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FDA Approves First-Line Pembrolizumab: Metastatic MSI-High/dMMR Colorectal Cancer

Killer T cells surround a cancer cell.

Patients with unresectable or metastatic colorectal cancer with high microsatellite instability (MSI) or a deficiency in mismatch repair (dMMR) now have their first frontline immunotherapy option, thanks to the FDA's approval of pembrolizumab (Keytruda®, Merck) in this population.

Efficacy and safety were investigated in an open-label phase 3 trial, KEYNOTE-177 (NCT02563002), for which 307 patients with previously untreated MSI-high/dMMR metastatic colorectal cancer and an Eastern Cooperative Oncology Group (ECOG) performance status of 0 or 1 were randomized in a 1:1 ratio to receive pembrolizumab, 200 mg every three weeks for up to two years, or investigator's choice of chemotherapy with mFOLFOX6 (leucovorin calcium [folinic acid]/fluorouracil/oxaliplatin) or FOLFIRI (leucovorin calcium/fluorouracil/irinotecan hydrochloride) every two weeks with or without bevacizumab or cetuximab. Chemotherapy was chosen prior to randomization. Treatment continued until disease progression, unacceptable toxicity, patient or investigator decision to withdraw, or completion of 35 cycles in the case of pembrolizumab. Patients in the chemotherapy arm were permitted to cross over to the pembrolizumab arm for up to 35 cycles after confirmed disease progression. The trial's primary end points were centrally reviewed progression-free survival and overall survival, with key secondary end points of centrally reviewed overall response rate and safety.

As of the interim analysis data cutoff date of February 19, 2020, with a median study follow-up of 28.4 months in the pembrolizumab arm and 27.2 months in the chemotherapy arm, pembrolizumab produced a longer median progression-free survival compared with chemotherapy (16.5 vs 8.2 months), with higher rates of progression-free survival at 12 months (55.3% vs 37.3%) and at 24 months (48.3% vs 18.6%). Pembrolizumab also resulted in a higher confirmed overall response rate (43.8% vs 33.1%) and duration of response (not reached vs 10.6 months). Data on overall survival are not yet mature.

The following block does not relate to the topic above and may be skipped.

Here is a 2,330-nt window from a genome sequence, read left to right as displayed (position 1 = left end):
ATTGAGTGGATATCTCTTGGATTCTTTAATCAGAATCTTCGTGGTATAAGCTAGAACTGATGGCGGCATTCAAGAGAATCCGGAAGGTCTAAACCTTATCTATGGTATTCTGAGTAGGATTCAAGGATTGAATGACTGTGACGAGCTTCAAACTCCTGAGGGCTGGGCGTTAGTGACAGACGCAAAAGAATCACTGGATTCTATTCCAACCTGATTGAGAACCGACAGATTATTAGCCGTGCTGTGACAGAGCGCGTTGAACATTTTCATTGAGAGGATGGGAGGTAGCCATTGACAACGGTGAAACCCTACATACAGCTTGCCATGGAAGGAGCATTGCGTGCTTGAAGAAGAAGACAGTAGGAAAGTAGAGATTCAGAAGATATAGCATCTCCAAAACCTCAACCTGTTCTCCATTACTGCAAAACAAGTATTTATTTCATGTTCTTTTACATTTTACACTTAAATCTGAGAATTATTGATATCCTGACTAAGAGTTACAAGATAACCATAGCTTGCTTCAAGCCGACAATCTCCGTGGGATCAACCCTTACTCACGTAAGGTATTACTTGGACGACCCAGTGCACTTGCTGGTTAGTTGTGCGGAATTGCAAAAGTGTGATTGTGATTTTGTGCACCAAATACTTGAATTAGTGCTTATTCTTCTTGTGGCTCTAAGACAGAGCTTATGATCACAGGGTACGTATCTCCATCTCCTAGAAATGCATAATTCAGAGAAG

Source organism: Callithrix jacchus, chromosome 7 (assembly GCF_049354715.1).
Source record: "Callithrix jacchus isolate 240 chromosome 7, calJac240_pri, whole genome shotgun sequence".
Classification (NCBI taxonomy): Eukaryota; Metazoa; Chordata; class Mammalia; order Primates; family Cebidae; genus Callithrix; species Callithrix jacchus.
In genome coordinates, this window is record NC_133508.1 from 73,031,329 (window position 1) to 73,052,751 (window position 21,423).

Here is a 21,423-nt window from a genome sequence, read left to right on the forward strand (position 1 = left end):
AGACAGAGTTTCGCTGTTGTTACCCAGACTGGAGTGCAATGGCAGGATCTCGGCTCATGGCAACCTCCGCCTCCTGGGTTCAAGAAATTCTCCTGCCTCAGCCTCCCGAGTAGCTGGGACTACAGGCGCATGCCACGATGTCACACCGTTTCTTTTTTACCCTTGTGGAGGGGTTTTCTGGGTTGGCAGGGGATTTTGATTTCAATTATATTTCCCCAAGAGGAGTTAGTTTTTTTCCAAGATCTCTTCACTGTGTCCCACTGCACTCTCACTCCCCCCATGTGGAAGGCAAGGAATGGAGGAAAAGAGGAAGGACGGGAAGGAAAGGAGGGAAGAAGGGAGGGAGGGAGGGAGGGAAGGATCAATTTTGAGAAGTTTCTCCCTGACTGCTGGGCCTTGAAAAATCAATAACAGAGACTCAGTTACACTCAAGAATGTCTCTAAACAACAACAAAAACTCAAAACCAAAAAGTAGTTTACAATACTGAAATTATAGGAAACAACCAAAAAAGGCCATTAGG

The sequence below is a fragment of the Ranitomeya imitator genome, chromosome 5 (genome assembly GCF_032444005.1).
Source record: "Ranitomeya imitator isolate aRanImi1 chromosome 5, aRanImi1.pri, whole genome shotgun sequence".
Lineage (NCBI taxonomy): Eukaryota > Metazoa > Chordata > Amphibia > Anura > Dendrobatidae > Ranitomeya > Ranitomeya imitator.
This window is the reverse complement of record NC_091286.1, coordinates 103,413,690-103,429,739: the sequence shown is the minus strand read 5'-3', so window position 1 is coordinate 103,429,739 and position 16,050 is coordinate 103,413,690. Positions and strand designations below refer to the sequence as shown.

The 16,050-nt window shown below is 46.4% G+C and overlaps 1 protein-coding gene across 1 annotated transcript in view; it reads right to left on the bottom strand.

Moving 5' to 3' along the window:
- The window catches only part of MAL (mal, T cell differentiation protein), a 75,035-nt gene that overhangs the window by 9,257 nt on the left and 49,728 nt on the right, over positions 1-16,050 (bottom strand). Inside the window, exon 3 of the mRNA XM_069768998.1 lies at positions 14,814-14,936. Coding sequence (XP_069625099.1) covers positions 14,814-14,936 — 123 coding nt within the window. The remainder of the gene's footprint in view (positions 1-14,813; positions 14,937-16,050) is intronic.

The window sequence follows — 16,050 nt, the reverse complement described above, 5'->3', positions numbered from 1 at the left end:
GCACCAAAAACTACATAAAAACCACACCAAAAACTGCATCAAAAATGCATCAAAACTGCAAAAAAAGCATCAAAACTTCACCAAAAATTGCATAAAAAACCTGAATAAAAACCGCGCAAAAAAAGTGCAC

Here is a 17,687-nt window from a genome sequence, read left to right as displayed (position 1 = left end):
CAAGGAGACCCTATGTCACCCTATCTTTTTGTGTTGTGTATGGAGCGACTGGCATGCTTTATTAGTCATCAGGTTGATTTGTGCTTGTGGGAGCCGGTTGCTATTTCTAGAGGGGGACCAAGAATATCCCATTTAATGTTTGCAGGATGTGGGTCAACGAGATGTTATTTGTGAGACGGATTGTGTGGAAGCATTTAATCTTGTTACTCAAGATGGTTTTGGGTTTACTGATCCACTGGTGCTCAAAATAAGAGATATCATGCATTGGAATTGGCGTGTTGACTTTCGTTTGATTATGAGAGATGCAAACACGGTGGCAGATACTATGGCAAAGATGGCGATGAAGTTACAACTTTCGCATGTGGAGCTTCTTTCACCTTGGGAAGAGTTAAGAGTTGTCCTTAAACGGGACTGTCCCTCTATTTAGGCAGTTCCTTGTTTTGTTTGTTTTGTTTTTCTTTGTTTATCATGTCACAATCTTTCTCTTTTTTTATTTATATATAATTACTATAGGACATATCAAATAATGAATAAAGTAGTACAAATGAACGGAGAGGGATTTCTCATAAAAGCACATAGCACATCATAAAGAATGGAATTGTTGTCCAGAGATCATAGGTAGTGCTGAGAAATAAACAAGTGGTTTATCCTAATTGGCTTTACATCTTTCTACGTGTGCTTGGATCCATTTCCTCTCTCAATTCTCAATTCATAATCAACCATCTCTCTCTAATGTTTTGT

Adverse events of grade 3 or higher were less frequent for pembrolizumab than for chemotherapy (22% vs 66%). Adverse reactions experienced by at least 20% of patients receiving single-agent pembrolizumab are known to include fatigue, musculoskeletal pain, decreased appetite, pruritus, diarrhea, nausea, rash, pyrexia, cough, dyspnea, constipation, pain, and abdominal pain. Pembrolizumab can also cause immune-mediated adverse reactions, including pneumonitis, colitis, hepatitis, endocrinopathies, and nephritis. It should be discontinued in the event of a severe or life-threatening infusion-related reaction. Pembrolizumab carries risks of embryo-fetal toxicity and should also be avoided by women who are breastfeeding.

"Pembrolizumab provided a clinically meaningful and statistically significant improvement in progression-free survival versus chemotherapy as first-line therapy for patients with MSI-high/dMMR metastatic colorectal cancer, with fewer treatment-related adverse events observed, and should be the new standard of care for these patients," concluded the investigators in their abstract from the 2020 American Society of Clinical Oncology (ASCO) Virtual Scientific Program, led by Thierry André, MD, Professor of Medical Oncology at the Sorbonne University and Saint-Antoine Hospital, Paris, France.

"Metastatic colorectal cancer is a serious and life-threatening disease with a poor prognosis. Available current therapy with chemotherapy combinations and other biologics are associated with substantial toxicity," commented Richard Pazdur, MD, Director of the FDA's Oncology Center of Excellence and Acting Director of the Office of Oncologic Diseases in the FDA's Center for Drug Evaluation and Research, in a press release. "Having a nonchemotherapy option available for selected patients is a noteworthy paradigm shift in treatment."

For More Information

Andre T, Shiu KK, Kim TW, et al (2020). Pembrolizumab versus chemotherapy for microsatellite instability-high/mismatch repair deficient metastatic colorectal cancer: the phase 3 KEYNOTE-177 study. J Clin Oncol (ASCO Virtual Scientific Program Abstracts), 38(suppl_18). Abstract LBA4. DOI:10.1200/JCO.2020.38.18_suppl.LBA4

Clinicaltrials.gov (2020). Study of pembrolizumab (MK-3475) vs standard therapy in participants with microsatellite instability-high (MSI-H) or mismatch repair deficient (dMMR) stage IV colorectal carcinoma (MK-3475-177/KEYNOTE-177). NLM identifier: NCT02563002.

Keytruda® (pembrolizumab) prescribing information (2020). Merck & Co., Inc. Available at: https://www.accessdata.fda.gov/drugsatfda_docs/label/2020/125514s084lbl.pdf

United States Food and Drug Administration (2020). FDA approves first-line immunotherapy for patients with MSI-H/dMMR metastatic colorectal cancer. Available at: https://www.fda.gov/news-events/press-announcements/fda-approves-first-line-immunotherapy-patients-msi-hdmmr-metastatic-colorectal-cancer

Image credit: Alex Ritter, Jennifer Lippincott Schwartz, and Gillian Griffiths. Courtesy of the National Institutes of Health

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